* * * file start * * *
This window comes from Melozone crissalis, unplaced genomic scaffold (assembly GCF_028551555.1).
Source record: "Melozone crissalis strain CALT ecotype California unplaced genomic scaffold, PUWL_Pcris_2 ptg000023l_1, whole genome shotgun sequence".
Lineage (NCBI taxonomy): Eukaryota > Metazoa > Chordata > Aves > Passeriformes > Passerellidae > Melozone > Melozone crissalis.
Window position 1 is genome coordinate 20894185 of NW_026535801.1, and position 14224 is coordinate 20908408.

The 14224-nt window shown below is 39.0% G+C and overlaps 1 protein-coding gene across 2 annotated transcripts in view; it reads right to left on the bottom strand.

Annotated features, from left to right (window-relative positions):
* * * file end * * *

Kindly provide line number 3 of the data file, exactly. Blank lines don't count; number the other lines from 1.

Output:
Lineage (NCBI taxonomy): Eukaryota > Metazoa > Chordata > Aves > Passeriformes > Passerellidae > Melozone > Melozone crissalis.